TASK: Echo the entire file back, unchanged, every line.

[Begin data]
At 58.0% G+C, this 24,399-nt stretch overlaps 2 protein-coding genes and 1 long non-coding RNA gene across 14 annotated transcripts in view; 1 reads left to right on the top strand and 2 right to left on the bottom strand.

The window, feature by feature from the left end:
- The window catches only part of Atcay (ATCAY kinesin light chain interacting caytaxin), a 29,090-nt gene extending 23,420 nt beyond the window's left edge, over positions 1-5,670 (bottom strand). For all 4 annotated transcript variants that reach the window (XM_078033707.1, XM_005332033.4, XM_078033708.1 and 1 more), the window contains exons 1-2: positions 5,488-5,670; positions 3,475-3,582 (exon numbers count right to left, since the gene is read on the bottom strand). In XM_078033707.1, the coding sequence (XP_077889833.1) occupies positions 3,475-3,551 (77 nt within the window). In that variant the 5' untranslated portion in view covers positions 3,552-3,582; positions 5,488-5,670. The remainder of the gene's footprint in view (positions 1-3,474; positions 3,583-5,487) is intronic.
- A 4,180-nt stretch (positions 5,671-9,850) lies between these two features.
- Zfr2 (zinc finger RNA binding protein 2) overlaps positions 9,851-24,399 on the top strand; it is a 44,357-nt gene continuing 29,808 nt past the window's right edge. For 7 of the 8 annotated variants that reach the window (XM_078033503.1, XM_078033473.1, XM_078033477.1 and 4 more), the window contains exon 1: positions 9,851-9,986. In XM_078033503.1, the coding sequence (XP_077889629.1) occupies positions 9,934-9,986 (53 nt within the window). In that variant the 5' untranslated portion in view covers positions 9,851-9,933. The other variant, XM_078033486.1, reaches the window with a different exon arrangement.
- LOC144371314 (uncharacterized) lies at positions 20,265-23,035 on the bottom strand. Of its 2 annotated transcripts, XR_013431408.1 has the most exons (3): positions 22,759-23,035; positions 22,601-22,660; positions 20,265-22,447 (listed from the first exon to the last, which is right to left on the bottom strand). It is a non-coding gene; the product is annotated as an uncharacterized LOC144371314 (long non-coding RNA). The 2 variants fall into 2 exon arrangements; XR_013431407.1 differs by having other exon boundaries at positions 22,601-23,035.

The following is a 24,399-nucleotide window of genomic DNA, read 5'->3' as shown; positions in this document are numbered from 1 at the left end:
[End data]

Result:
At 58.0% G+C, this 24,399-nt stretch overlaps 2 protein-coding genes and 1 long non-coding RNA gene across 14 annotated transcripts in view; 1 reads left to right on the top strand and 2 right to left on the bottom strand.

The window, feature by feature from the left end:
- The window catches only part of Atcay (ATCAY kinesin light chain interacting caytaxin), a 29,090-nt gene extending 23,420 nt beyond the window's left edge, over positions 1-5,670 (bottom strand). For all 4 annotated transcript variants that reach the window (XM_078033707.1, XM_005332033.4, XM_078033708.1 and 1 more), the window contains exons 1-2: positions 5,488-5,670; positions 3,475-3,582 (exon numbers count right to left, since the gene is read on the bottom strand). In XM_078033707.1, the coding sequence (XP_077889833.1) occupies positions 3,475-3,551 (77 nt within the window). In that variant the 5' untranslated portion in view covers positions 3,552-3,582; positions 5,488-5,670. The remainder of the gene's footprint in view (positions 1-3,474; positions 3,583-5,487) is intronic.
- A 4,180-nt stretch (positions 5,671-9,850) lies between these two features.
- Zfr2 (zinc finger RNA binding protein 2) overlaps positions 9,851-24,399 on the top strand; it is a 44,357-nt gene continuing 29,808 nt past the window's right edge. For 7 of the 8 annotated variants that reach the window (XM_078033503.1, XM_078033473.1, XM_078033477.1 and 4 more), the window contains exon 1: positions 9,851-9,986. In XM_078033503.1, the coding sequence (XP_077889629.1) occupies positions 9,934-9,986 (53 nt within the window). In that variant the 5' untranslated portion in view covers positions 9,851-9,933. The other variant, XM_078033486.1, reaches the window with a different exon arrangement.
- LOC144371314 (uncharacterized) lies at positions 20,265-23,035 on the bottom strand. Of its 2 annotated transcripts, XR_013431408.1 has the most exons (3): positions 22,759-23,035; positions 22,601-22,660; positions 20,265-22,447 (listed from the first exon to the last, which is right to left on the bottom strand). It is a non-coding gene; the product is annotated as an uncharacterized LOC144371314 (long non-coding RNA). The 2 variants fall into 2 exon arrangements; XR_013431407.1 differs by having other exon boundaries at positions 22,601-23,035.

The following is a 24,399-nucleotide window of genomic DNA, read 5'->3' as shown; positions in this document are numbered from 1 at the left end: